Hey, John, thanks for the question. First, on the drivers. It's most certainly a tight labor market out there right now. I think the last statistic I saw was 3.5% unemployment in the U.S., which is as low as it's been in I don't know, maybe 50 years. So yes, it is a tight battle for talent out there and for drivers all over the country. And -- but the interesting thing is, when we go around, the franchisees that are really focused on their teams and investing in the growth and development of their teams. They are fully staffed is what I'm hearing out there in the marketplace. They're making it happen, and we're getting terrific delivery service. We're not doing that all over the country right now. We do have open positions for drivers in a lot of markets around the country where, frankly, we just -- we got to get better. We are seeing drivers, and as I travel around, I visited a lot of stores, I am hearing a lot of stories of drivers who are coming back to us from some of the gig economy opportunities that they may have left us to join and realized that maybe the grass isn't always greener there. And part of what we try to work with our teams on is to make sure that these drivers understand that there is an opportunity at Domino's Pizza that doesn't exist in a lot of these other areas. I mean we have 90% of our U.S. franchisees started as drivers, and we have our franchise management school that we run here in Ann Arbor, which is producing a new crop of franchisees that are coming into our system. We see the same story there. We see folks that started as drivers or insiders and worked their way up through. So the battle is ongoing, but our franchisees, I think, are up to the challenge. As it relates to service, we've recently put more of a focus on making sure that we manage any late orders because it's interesting, those are the orders that can really drive a negative perception in the minds of consumers. And so, we put a heightened focus on that here in 2019 and we're going to continue to do that going forward. So while I would not say that we're seeing any significant negative movements in service, it's not moving positive as fast as I would like it. It is where we are running our -- where we feel our fortressing stride, in certain markets we see some significant improvements, but it's not broad enough across the system right now for me to be satisfied.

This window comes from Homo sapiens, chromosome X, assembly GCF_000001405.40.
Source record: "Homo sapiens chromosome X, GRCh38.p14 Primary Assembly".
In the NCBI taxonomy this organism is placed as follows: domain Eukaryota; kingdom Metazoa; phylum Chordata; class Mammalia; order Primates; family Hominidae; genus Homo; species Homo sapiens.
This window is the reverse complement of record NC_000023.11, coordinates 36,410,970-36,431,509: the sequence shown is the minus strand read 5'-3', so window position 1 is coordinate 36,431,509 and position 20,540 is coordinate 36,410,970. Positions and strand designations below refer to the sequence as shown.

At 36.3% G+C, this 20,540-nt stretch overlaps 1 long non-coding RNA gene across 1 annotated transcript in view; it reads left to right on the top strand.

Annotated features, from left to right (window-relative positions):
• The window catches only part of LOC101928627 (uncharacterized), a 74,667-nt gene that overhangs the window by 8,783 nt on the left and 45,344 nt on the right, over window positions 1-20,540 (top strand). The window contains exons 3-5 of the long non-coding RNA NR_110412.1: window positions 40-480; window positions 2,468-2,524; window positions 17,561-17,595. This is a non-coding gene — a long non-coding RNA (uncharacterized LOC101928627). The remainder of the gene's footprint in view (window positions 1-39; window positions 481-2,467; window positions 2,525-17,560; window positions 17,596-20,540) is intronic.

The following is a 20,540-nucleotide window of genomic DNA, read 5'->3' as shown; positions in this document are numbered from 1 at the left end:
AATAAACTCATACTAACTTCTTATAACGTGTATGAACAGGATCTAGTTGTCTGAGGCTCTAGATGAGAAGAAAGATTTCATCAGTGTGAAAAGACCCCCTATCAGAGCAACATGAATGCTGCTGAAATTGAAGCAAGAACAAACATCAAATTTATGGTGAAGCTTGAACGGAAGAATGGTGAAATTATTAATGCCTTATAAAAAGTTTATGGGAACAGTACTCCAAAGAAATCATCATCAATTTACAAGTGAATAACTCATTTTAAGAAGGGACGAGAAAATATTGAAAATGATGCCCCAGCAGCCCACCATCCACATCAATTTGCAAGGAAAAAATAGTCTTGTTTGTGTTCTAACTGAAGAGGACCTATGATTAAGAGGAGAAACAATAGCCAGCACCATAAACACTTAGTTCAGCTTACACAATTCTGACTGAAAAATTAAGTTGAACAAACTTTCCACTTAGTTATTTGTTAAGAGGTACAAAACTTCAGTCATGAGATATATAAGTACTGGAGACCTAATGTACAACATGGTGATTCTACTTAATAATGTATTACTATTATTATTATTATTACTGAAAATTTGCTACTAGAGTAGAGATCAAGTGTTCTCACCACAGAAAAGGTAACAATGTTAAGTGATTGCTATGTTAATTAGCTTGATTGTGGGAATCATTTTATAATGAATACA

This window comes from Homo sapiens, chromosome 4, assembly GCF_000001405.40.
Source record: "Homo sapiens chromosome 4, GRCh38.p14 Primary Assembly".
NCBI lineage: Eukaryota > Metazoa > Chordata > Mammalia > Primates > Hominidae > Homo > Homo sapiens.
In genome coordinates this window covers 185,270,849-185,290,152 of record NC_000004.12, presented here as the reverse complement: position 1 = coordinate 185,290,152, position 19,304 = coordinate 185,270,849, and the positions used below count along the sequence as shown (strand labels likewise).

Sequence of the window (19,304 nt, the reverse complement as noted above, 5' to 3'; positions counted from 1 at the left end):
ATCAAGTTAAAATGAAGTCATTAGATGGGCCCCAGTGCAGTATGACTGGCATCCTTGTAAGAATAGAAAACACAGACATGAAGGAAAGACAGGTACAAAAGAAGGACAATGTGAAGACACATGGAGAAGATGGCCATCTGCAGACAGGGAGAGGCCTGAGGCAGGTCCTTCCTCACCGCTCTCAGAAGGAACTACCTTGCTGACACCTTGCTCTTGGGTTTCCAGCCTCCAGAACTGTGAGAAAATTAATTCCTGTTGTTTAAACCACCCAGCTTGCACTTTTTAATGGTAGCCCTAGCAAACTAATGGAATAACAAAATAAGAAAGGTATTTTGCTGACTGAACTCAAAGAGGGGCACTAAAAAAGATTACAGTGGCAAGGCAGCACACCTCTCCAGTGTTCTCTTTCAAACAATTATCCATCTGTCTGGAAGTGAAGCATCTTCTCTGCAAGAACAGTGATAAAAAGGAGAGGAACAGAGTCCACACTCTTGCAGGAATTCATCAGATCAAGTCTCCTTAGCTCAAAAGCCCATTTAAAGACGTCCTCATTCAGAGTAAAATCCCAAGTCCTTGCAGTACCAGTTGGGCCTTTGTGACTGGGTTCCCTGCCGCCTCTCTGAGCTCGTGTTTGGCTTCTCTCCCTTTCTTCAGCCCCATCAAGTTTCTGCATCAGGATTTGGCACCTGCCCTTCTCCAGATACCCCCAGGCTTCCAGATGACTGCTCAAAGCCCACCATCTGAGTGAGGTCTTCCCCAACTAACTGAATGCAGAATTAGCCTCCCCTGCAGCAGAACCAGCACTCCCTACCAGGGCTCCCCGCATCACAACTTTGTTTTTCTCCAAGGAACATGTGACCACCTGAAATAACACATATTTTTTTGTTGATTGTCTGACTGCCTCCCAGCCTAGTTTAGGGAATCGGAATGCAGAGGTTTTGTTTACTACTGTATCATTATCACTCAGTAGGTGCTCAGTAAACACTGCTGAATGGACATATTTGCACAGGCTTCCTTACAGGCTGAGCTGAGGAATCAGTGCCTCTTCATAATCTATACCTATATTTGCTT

Thank you. And our next question comes from Stephen Anderson of Maxim Group. Your line is now open.